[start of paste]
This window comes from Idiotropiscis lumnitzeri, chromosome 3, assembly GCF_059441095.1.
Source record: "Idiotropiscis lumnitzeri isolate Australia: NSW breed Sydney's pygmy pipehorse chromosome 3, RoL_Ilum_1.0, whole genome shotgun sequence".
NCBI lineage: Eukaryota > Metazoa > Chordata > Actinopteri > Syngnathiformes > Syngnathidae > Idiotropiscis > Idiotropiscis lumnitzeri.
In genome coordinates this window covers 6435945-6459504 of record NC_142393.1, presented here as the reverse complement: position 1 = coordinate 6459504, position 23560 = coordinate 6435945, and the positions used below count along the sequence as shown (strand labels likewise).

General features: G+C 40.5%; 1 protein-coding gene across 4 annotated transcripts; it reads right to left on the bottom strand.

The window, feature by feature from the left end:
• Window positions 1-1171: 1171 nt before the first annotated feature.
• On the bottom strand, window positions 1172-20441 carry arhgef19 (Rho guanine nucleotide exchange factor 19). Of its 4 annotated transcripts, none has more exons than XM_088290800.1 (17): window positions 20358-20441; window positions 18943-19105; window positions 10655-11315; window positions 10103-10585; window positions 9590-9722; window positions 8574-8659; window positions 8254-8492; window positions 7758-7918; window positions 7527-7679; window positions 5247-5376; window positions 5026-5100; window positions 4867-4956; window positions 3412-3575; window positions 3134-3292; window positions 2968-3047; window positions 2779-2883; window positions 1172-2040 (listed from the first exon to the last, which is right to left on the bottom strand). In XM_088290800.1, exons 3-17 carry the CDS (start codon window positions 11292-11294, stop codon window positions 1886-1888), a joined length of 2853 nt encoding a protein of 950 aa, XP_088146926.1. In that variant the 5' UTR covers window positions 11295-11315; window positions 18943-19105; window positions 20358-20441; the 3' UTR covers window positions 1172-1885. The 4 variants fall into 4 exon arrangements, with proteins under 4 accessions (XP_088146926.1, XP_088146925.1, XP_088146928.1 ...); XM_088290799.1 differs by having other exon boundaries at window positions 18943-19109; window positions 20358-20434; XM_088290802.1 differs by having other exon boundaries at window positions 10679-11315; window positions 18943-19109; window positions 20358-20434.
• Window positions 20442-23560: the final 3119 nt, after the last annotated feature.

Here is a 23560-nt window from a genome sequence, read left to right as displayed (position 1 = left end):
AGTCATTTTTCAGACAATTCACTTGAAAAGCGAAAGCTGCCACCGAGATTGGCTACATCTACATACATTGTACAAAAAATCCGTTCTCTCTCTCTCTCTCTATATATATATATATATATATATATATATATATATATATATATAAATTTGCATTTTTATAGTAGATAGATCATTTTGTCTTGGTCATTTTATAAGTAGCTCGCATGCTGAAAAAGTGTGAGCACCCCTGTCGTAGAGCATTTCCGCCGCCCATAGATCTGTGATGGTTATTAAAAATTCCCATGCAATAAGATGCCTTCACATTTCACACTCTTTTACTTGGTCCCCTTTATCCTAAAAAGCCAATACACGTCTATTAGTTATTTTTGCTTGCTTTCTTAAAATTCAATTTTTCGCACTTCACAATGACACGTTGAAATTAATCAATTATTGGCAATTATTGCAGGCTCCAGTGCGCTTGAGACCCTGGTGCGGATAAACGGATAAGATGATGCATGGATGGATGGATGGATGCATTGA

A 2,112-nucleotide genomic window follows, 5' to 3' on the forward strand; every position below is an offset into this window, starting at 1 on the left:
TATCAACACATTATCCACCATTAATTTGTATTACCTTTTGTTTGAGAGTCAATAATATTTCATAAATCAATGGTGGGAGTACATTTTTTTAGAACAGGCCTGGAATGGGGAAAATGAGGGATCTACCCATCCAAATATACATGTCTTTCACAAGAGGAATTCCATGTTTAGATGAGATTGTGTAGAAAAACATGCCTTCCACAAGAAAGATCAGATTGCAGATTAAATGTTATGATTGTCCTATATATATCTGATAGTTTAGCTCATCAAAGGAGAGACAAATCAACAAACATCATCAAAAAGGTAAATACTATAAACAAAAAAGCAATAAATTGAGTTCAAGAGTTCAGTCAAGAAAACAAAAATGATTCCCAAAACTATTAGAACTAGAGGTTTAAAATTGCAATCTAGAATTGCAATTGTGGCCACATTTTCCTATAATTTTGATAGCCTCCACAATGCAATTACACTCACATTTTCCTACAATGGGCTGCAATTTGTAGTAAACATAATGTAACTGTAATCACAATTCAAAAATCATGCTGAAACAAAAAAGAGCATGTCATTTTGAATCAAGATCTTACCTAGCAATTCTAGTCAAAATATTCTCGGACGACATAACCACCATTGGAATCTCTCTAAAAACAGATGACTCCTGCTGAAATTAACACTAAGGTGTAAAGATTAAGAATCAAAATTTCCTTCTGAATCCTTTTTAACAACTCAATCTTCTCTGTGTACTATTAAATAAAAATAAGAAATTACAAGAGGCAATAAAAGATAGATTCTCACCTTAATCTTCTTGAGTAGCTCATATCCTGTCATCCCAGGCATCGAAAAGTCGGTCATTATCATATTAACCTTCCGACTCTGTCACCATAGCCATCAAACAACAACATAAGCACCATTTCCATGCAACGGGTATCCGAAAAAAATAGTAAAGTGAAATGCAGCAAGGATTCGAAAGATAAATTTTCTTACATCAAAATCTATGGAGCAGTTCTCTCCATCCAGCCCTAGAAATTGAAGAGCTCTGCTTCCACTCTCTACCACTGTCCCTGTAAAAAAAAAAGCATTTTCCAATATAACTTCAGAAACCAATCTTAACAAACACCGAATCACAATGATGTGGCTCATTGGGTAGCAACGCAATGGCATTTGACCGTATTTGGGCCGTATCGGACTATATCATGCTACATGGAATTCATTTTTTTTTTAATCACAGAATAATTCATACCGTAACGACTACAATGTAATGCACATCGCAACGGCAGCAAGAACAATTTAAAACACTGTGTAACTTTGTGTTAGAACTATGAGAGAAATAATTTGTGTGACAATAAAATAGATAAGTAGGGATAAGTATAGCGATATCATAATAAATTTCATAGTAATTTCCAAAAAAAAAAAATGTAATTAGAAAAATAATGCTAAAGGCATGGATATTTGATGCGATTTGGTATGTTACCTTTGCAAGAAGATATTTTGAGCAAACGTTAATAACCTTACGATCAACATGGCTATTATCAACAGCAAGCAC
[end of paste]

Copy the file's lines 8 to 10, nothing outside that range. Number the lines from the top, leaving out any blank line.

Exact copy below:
• On the bottom strand, window positions 1172-20441 carry arhgef19 (Rho guanine nucleotide exchange factor 19). Of its 4 annotated transcripts, none has more exons than XM_088290800.1 (17): window positions 20358-20441; window positions 18943-19105; window positions 10655-11315; window positions 10103-10585; window positions 9590-9722; window positions 8574-8659; window positions 8254-8492; window positions 7758-7918; window positions 7527-7679; window positions 5247-5376; window positions 5026-5100; window positions 4867-4956; window positions 3412-3575; window positions 3134-3292; window positions 2968-3047; window positions 2779-2883; window positions 1172-2040 (listed from the first exon to the last, which is right to left on the bottom strand). In XM_088290800.1, exons 3-17 carry the CDS (start codon window positions 11292-11294, stop codon window positions 1886-1888), a joined length of 2853 nt encoding a protein of 950 aa, XP_088146926.1. In that variant the 5' UTR covers window positions 11295-11315; window positions 18943-19105; window positions 20358-20441; the 3' UTR covers window positions 1172-1885. The 4 variants fall into 4 exon arrangements, with proteins under 4 accessions (XP_088146926.1, XP_088146925.1, XP_088146928.1 ...); XM_088290799.1 differs by having other exon boundaries at window positions 18943-19109; window positions 20358-20434; XM_088290802.1 differs by having other exon boundaries at window positions 10679-11315; window positions 18943-19109; window positions 20358-20434.
• Window positions 20442-23560: the final 3119 nt, after the last annotated feature.

Here is a 23560-nt window from a genome sequence, read left to right as displayed (position 1 = left end):